Updates from September, 2017 Toggle Comment Threads | Keyboard Shortcuts

  • frankiezafe 18:50 on 2017-09-17 Permalink | Reply
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    Not very sexy, but very useful: there are 2 new methods in the bullet wrapper that enables retrieval of an ordered list of the collisions along a ray.

    The job was super easy, thanks to the bullet lib consistency and documentation. The object to use is AllHitsRayResultCallback. Once processed, it returns a list of bodies touched by the given ray.

    The last part of the job was to order this list. The fastest way I thought of was to use an std::map, and use distances between the start of the ray and the hit point as keys. The nice thing with maps is that they are automatically sorted, if you use a native numeric key, such as floats.

    This map is then turned into an array of PBulletRay.

    In the code that use these methods, you can loop over the array, all objects are sorted from the closest (relatively to camera) to the farthest.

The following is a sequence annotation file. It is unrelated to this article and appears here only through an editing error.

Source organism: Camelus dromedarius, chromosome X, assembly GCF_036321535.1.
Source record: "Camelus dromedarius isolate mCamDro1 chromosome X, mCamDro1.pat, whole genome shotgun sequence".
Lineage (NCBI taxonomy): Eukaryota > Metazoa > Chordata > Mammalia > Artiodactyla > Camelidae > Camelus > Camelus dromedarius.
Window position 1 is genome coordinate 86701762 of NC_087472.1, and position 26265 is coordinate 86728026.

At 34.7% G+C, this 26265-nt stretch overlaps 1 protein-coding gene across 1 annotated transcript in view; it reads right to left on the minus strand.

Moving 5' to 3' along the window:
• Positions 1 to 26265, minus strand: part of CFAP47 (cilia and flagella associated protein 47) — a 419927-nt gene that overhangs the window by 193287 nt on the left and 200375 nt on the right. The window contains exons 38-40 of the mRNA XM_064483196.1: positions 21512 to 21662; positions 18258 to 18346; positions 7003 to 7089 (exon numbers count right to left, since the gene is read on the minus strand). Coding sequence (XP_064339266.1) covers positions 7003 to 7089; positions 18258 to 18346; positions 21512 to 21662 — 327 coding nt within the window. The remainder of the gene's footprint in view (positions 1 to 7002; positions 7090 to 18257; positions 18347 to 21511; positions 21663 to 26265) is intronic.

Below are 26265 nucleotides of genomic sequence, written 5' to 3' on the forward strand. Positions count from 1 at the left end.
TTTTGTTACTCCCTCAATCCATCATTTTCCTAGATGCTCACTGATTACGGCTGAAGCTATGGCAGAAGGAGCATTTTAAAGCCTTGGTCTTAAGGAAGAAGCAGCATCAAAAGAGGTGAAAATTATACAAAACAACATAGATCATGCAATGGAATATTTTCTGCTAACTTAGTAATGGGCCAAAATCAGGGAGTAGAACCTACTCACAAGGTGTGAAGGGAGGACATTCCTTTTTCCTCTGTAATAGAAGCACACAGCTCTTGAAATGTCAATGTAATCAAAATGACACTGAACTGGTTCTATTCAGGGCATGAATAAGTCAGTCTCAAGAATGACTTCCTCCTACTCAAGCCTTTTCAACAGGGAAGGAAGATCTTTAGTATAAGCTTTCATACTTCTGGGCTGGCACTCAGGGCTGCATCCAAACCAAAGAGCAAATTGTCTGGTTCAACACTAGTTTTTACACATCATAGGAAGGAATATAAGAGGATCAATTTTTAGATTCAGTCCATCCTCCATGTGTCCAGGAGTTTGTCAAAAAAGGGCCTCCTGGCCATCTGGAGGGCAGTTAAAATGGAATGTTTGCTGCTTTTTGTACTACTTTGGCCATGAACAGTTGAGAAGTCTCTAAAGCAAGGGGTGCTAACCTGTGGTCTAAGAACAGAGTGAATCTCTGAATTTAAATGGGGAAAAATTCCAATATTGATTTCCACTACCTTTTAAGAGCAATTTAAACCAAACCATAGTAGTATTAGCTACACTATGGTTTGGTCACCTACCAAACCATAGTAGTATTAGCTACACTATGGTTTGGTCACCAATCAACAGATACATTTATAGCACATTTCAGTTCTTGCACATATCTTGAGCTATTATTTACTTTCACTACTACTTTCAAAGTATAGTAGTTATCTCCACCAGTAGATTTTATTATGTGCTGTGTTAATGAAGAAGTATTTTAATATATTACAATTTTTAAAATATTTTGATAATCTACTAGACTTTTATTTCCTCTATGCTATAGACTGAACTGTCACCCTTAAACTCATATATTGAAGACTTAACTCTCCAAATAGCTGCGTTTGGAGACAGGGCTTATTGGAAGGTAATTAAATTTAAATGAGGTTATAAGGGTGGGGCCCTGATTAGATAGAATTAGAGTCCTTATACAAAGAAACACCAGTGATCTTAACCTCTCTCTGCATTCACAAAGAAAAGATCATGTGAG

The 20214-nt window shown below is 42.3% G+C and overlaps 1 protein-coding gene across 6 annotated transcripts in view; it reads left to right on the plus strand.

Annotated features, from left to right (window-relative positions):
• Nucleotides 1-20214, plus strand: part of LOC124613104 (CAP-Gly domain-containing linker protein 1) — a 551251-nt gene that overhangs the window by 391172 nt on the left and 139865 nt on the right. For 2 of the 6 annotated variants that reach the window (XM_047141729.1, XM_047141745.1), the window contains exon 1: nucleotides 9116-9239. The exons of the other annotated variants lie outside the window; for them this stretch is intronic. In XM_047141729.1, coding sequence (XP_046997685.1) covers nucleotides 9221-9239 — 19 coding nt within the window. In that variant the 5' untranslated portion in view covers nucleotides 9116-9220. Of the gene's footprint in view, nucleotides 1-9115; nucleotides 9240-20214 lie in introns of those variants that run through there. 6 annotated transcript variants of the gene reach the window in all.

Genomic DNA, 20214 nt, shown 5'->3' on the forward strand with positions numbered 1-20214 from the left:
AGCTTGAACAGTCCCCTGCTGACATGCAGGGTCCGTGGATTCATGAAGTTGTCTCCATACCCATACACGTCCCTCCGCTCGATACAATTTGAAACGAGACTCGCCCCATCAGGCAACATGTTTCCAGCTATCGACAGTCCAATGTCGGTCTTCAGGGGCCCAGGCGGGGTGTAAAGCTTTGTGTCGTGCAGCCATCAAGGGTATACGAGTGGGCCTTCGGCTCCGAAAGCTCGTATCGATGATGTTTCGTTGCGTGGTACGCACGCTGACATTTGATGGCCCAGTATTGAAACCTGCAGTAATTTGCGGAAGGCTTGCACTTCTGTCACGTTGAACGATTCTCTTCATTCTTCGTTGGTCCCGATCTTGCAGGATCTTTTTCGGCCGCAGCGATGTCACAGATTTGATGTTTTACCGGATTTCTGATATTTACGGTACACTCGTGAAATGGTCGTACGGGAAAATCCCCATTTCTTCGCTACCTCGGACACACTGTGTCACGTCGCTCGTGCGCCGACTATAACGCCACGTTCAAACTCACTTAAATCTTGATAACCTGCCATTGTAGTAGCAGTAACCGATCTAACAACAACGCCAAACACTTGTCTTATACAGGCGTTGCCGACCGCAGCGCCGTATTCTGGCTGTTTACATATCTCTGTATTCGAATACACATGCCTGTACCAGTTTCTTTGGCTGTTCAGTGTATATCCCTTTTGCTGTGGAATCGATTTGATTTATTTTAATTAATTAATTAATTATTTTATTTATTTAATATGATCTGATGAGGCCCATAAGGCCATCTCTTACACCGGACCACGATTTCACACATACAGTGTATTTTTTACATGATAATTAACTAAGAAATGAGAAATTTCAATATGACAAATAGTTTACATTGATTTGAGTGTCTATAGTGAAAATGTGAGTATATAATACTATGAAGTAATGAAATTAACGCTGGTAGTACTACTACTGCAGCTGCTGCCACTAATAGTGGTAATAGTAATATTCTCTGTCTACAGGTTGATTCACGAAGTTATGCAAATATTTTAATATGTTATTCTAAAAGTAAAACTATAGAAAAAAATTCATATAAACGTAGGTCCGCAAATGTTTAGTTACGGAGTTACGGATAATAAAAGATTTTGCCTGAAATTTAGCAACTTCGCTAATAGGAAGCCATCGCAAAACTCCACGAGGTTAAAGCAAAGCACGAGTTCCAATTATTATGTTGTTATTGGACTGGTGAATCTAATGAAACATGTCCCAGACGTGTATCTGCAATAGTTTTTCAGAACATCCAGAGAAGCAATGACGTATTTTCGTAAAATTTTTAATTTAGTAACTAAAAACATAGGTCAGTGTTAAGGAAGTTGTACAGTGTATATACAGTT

Available in repo (not yet documented nor doxygened)

     
  • frankiezafe 22:41 on 2017-09-15 Permalink | Reply
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    Camera rig example in engine 

    A new example showing how to use the class PCamRig object is available in the engine’s samples.

    PCamRig is using PRange objects to describe all rotations (pitch, yaw & roll), enabling a simple control of the angles.

    In the example, roll is going from 0° to 90° and yaw from -45° to 45°, the mouse is only controlling the percentage of each range applied on the camera. There is a subtlety about axis of rotation explained in the code.

    It comes with a simple way to interpolate value with an “elastic” effect. Explanation about the interpolation can be found here: Notes:Interpolation, speed/current

     
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